Today we will be looking at playing the 6-2-5-1-4 (Circle of Fifths) progression in the key of E. You will be able to play 6 different ways at the end of this lesson, of which 2 are for those playing left hand bass, and the rest are for those playing with a bass player.
So here I have added the video lesson:
For those who love reading, we will start by looking at the number system and scale in the key of E:
Ok now that we have that covered, let's examine the different options...
Option 1With this option, it is assumed that no bass player is playing with, so the bass notes should be played with the left hand. The first chord is played on 6:
It is normal to play an octave in the left hand to make it sound full. Next, you move to the 2 chord. This is how you can play it:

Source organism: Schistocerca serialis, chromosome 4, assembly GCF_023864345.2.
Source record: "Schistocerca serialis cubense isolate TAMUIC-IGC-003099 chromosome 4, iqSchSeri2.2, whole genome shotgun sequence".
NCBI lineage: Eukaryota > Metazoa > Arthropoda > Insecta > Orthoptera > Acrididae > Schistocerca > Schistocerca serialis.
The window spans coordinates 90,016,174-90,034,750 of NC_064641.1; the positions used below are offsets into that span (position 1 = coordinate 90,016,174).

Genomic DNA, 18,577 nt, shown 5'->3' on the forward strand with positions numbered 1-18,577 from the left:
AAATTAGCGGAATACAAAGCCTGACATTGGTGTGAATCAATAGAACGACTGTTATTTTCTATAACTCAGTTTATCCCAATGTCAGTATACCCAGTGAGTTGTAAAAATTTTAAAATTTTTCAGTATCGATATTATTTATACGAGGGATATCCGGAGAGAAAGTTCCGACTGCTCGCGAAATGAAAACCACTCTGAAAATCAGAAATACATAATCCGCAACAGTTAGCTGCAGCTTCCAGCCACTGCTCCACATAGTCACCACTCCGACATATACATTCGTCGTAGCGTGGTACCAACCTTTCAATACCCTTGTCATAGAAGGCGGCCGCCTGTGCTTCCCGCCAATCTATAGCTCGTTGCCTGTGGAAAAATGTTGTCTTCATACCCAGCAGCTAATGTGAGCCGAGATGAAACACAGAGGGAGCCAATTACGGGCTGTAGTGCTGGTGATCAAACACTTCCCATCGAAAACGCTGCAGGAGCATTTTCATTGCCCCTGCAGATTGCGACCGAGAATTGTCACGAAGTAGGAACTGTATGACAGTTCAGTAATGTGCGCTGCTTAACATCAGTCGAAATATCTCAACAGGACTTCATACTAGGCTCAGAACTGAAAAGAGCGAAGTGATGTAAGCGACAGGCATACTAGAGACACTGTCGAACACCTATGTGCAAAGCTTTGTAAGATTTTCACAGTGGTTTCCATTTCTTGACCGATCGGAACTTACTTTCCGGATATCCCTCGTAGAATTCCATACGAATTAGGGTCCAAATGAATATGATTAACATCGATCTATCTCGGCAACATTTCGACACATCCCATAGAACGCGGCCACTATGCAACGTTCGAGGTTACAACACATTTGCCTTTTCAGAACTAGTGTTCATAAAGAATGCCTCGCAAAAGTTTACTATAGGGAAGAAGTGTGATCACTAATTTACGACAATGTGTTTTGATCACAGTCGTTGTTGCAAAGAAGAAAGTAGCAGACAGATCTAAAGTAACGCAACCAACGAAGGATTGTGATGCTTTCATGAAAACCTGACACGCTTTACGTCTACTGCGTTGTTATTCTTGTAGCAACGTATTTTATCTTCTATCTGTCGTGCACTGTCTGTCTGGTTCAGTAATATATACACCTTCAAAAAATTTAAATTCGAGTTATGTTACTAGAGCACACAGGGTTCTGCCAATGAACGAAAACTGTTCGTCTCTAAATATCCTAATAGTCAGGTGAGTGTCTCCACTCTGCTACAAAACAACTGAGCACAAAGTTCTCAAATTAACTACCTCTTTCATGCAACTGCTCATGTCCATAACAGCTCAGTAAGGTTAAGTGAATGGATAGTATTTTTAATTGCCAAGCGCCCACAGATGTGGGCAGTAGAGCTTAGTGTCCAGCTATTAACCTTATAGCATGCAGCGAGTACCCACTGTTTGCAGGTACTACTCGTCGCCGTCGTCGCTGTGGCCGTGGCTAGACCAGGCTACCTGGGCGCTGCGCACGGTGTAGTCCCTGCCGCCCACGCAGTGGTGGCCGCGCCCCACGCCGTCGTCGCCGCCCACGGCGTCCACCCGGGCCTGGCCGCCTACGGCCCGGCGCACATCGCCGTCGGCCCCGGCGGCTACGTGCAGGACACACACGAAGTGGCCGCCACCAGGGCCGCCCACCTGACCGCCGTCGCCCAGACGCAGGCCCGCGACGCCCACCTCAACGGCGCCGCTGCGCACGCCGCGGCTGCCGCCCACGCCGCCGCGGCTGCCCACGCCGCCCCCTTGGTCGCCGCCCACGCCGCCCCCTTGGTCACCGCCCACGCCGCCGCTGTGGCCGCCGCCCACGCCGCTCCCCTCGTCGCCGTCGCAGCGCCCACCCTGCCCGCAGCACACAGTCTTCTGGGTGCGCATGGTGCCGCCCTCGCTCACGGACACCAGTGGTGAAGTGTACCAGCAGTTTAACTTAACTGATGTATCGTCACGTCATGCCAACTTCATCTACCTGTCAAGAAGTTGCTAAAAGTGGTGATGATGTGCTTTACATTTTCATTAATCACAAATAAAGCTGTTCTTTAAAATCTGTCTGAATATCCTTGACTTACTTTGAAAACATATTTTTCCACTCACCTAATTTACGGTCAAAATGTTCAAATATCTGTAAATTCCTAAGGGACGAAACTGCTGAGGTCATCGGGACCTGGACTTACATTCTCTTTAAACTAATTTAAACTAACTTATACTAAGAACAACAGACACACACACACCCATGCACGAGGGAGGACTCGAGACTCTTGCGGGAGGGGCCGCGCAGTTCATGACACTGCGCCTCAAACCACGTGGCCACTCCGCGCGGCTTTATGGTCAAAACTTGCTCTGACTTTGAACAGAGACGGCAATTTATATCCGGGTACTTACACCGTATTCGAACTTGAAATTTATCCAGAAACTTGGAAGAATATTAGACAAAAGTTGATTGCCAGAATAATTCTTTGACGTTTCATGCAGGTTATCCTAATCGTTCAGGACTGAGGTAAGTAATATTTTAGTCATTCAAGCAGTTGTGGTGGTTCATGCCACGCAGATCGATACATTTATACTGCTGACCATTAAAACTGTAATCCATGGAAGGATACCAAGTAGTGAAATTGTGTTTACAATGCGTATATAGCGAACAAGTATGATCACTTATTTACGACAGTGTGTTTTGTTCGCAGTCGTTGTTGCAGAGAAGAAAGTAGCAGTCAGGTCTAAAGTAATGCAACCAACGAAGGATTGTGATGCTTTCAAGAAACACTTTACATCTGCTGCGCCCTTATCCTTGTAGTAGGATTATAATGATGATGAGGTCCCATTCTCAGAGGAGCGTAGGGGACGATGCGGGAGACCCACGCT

If you playing with a 88 key instead of a 61, feel free to play the F# an octave lower and without the E note. Both ways will work.
Now to play the 5 chord. It can be played like this:
Next, you move to the 1 chord. Please note that if you add the D on the left hand, you cannot play that an octave lower. It will not sound clear. So rather play it as shown in the picture, otherwise you can exclude the D and play the E an octave lower, if you play with an 88 key.
And lastly you can play the 4 chord:
The above option is the 101 version of the circle of fifths movement. In the next option you can add a little bit of change, but still keeping the left hand bass notes.
With this option there's a slight variation on the right hand chords. The first chord is exactly the same as in option 1, so please refer to that chord again. On the 2 chord, your right hand will change to this chord:
Please note the difference in the right hand in comparison to option 1.Next you move to the 5 chord. This is also different on the right hand, and it looks like this:
When you move to the 1 chord, you can start off by playing a melody in your right hand before you play the chord. The melody starts on Ab and moves chromatically down where it meets the chord at F as shown in the picture below: